Thursday, 15 July 2010

Oh Doctor - I'm in trouble

A programme of dramatic change, promising to free the English health service from bureaucracy, put family doctors in the driving seat and hand power to patients was disclosed by Andrew Lansley, the Health Secretary

The health white paper opens the door to the comprehensive privatisation of healthcare and the end of the NHS as a national service. If the plans are taken to their logical conclusion, by 2015 the NHS will be little more than a brand. From a major public service with a million employees, it will have become a central fund with a minimal workforce, commissioning services from a string of private companies in a fully-fledged healthcare market.

I was involved in outsourcing facilities and services for a couple of the large London Health Trusts. It was a very easy way for my employer to make considerable profit. The specifications of the work and services to be undertaken were extremely loosely drafted; it seemed as if the drafter had no idea of what was being done by the directly employed personnel. Those who tendered were able to meet the demands by doing little more than reducing the levels of service. Just what is this driving seat that doctors will occupy? If what they want to prescribe is not included in the outsource documentation it will be charged as a one-off extra. That is where already juicy profit becomes exorbitant blackmail.

What power will be handed to patients? They cannot know what they actually require and will make choices on recommendations made to them. The best presenter gets the work so all the tricks of salesmanship will come into play. What if the desired treatment or drug is not available in this country? The existing organisation NICE is castigated for some of its decisions but it does ensure that there is some sense in drug procurement and dispensing. Just what will it take to convince the patient with his new found driving opportunities to accept 'Sorry. This bus not in Service' They will soon find out that cheaper equals inferior.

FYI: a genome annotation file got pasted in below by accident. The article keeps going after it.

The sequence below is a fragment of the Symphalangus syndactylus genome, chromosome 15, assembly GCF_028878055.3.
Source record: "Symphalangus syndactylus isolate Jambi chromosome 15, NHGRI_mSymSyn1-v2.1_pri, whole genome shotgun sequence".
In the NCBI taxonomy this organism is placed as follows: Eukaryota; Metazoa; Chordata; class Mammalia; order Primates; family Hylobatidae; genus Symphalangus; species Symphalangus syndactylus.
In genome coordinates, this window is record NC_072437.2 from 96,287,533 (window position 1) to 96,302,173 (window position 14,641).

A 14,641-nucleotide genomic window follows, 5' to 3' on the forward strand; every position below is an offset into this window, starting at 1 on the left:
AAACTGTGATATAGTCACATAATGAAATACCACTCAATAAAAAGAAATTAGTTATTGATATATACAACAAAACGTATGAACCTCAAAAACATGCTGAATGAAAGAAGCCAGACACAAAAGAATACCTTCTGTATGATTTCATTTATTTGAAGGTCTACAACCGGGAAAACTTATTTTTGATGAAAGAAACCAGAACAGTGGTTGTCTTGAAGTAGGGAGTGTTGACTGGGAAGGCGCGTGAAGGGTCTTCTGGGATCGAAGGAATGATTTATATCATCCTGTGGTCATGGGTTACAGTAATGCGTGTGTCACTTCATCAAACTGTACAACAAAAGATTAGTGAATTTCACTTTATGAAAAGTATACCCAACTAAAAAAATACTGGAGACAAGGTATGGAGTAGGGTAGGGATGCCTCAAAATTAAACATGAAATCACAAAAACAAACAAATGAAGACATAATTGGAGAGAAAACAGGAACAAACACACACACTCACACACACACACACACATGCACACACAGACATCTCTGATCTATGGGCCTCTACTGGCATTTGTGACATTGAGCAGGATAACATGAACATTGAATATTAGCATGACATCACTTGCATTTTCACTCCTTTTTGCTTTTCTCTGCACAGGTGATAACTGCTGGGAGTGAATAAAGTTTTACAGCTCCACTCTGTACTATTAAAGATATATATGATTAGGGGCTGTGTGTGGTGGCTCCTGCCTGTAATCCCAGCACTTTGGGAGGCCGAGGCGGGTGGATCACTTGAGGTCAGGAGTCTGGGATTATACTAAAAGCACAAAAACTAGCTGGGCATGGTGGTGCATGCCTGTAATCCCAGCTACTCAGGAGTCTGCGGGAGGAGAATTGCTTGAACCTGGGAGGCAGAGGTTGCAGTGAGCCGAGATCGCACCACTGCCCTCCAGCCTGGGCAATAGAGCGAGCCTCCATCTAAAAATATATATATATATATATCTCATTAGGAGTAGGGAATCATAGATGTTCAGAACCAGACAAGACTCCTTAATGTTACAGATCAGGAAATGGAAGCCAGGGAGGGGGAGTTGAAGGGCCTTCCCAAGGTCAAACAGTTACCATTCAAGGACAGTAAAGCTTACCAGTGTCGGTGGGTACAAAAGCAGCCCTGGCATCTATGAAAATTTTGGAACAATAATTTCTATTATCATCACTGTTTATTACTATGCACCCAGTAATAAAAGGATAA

Why should anyone worry who provides healthcare? Because the weight of evidence is that private markets in health bring exorbitant administrative costs, lead to cherry-picking of the more profitable patients, increase inequity and the postcode lottery gap, generate conflicts of interest, are unaccountable, and increase pressure for top-up payments and "care package" limits.

No wonder the government is already ditching patient rights over GP and hospital appointments, and David Cameron was dithering yesterday about whether to maintain the right for cancer patients to see a specialist within a fortnight. The prime minister also struggled to explain why this upheaval in the NHS would avoid the increased costs that has attended every other reform.

He may think that costs will be reduced where NHS staff who end up being employed by the new foundation trusts or private companies have their pay slashed. There used to be protection for such employees who were guaranteed the offer of employment by the contractor at rates no lower than they were paid by NHS. I have seen nothing about this transfer of undertakings legislation being abandoned.

When it comes to spin and honeyed words, the Cameron-Clegg show is already putting Tony Blair and Peter Mandelson in the shade. However extreme or cock-eyed the policy, from savage benefit cuts for the poorest to the chaotic scrapping of school building projects, a gentle gloss or a winning apology from a coalition front-man and critics go weak at the knees.

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